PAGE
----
CHARLOTTE, N.C. — With COVID-19 cases surging in both North Carolina and South Carolina, many parents have concerns about their children going to school without vaccinations, and in many places, masks.
Gary Mauney, a Charlotte-based attorney, said parents can sue an unvaccinated teacher if their child gets COVID-19 from them. Since WCNC Charlotte ran that story, the VERIFY team has been getting a lot of questions from parents about their options if their child gets COVID-19 at school.
Can parents sue another parent if a child is not masked and spread COVID-19?
Yes, parents can sue another parent if their child gets someone sick and is negligent in not wearing a mask.
WHAT WE FOUND
North Carolina school districts in our area are split on if they will require students to wear masks or make them optional this school year.
In South Carolina, there is a law that states masks are not allowed to be mandatory.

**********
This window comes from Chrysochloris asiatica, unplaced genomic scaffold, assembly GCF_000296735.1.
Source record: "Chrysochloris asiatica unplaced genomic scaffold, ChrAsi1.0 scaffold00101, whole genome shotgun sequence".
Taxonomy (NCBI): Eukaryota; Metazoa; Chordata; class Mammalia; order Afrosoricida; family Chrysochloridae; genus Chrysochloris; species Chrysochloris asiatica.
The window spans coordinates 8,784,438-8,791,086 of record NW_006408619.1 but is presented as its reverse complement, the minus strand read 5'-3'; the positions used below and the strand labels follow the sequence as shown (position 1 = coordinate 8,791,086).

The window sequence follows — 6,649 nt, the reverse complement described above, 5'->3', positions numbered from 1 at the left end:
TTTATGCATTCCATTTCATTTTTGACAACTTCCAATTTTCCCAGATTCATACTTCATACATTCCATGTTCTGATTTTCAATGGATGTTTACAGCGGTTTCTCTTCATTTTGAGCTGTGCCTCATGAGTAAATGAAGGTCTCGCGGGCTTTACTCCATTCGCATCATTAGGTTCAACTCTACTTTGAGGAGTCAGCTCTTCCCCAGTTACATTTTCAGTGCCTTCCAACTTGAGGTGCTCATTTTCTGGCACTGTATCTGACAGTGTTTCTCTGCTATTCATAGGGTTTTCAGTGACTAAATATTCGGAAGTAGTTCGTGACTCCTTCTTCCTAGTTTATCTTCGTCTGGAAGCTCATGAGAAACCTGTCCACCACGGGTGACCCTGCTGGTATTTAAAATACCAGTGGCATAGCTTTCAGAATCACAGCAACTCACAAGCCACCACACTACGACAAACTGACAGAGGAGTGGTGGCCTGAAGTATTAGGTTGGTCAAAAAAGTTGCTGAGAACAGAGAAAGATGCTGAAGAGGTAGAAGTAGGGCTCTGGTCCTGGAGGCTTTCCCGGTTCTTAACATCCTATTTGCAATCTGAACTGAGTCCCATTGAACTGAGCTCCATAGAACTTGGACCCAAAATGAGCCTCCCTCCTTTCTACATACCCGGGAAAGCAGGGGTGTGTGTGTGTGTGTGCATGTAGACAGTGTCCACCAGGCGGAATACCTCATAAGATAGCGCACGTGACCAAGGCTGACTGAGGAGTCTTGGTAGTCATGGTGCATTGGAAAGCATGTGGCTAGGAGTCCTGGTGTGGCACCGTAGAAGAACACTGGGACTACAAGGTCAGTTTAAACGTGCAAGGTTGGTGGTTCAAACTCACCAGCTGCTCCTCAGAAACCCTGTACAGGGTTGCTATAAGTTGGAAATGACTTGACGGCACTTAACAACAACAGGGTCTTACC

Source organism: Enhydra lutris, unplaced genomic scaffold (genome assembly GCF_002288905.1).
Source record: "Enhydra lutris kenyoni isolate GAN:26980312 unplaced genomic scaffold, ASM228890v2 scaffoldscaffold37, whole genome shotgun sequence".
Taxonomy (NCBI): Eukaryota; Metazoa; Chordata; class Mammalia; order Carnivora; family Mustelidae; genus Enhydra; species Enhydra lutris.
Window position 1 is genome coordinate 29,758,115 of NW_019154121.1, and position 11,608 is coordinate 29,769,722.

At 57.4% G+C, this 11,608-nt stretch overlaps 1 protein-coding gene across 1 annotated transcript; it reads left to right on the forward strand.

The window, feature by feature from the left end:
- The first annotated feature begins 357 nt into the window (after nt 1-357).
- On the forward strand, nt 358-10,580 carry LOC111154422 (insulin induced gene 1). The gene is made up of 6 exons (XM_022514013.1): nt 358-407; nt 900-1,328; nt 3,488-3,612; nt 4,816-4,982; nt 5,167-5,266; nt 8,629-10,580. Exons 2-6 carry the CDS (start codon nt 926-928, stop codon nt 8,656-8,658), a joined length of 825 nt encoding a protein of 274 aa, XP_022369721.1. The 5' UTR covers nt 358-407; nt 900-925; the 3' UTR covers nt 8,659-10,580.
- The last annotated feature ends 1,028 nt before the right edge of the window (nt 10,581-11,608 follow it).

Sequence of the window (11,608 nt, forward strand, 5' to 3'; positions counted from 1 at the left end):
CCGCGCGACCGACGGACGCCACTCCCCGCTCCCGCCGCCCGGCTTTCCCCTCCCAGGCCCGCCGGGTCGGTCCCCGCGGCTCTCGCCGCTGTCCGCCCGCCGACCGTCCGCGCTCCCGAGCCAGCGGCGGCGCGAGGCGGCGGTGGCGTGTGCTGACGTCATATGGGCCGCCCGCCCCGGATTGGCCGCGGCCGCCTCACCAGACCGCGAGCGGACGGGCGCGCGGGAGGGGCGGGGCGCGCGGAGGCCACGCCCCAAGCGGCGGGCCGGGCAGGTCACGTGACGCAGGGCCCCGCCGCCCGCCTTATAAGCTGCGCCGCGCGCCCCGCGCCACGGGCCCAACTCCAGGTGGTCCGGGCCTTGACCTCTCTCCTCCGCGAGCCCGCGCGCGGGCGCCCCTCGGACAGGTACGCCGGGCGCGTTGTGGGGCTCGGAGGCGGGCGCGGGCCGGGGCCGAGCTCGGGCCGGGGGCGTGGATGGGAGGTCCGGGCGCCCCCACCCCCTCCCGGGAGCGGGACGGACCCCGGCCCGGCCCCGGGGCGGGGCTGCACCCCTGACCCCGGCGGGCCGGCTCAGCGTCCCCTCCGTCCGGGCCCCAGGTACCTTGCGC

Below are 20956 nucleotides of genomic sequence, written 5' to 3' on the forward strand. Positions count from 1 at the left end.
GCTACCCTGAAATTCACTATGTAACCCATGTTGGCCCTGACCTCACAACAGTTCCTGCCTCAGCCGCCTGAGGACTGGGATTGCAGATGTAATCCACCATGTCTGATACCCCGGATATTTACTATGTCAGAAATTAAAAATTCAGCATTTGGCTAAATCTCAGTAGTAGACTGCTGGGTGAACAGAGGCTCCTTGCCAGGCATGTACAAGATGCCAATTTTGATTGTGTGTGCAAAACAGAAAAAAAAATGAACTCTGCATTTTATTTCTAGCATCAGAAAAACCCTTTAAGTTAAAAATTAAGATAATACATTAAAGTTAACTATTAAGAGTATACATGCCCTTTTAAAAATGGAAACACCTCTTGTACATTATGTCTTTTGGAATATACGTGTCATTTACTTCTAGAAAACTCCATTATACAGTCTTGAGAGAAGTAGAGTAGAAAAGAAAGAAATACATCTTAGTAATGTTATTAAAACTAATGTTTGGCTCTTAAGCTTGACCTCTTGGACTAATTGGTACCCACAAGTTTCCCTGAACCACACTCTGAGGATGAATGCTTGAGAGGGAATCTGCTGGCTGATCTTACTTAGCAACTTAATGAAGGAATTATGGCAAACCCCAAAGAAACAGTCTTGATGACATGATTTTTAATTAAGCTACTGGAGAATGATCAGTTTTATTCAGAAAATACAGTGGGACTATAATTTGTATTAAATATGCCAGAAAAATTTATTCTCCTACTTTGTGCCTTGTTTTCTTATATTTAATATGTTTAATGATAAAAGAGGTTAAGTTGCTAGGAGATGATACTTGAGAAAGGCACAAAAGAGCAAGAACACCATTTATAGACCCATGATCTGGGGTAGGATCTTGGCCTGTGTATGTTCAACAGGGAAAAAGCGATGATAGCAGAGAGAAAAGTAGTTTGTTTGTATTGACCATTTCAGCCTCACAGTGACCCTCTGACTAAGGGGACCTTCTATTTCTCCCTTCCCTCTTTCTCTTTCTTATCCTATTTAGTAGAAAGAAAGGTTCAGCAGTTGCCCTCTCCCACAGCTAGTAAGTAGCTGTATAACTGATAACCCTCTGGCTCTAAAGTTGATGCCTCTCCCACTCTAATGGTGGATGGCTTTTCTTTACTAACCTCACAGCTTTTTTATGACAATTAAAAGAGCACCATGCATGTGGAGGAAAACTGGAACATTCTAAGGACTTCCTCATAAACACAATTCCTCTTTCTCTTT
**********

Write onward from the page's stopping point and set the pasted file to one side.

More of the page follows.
Attorney Gary Mauney cites a 1982 North Carolina Supreme Court Case, Moore V. Crumpton, for the reasoning for parents being able to sue.
"[According to ] the North Carolina Supreme Court, the issue is the analysis to a particular parent didn't provide reasonable care under all of the circumstances," Mauney said. "That is the question the jury would have to answer."
He said this all depends on if a parent and child were negligent and got another student sick.
"If the standard from the CDC or the state is that the child should be wearing a mask, and if the child knew that and the parents knew that, and somehow they were encouraging the child to not do that anyway, regardless if the particular school has a mask requirement, they could still be held liable," Mauney said.
As in all cases, Mauney said it depends on the evidence the jury would evaluate in order for this to hold up in court.
"The case gets worse for the parents if they know or should have known that the child has symptoms as well and then goes to school and doesn't wear the mask," said Mauney.
Of course, anyone can sue anyone over anything, but having enough evidence to hold up in court is a different story. Nevertheless, Mauney said that cases like these have been upheld in North Carolina courts since 1920, when the Supreme Court established the "reasonable care" standard.
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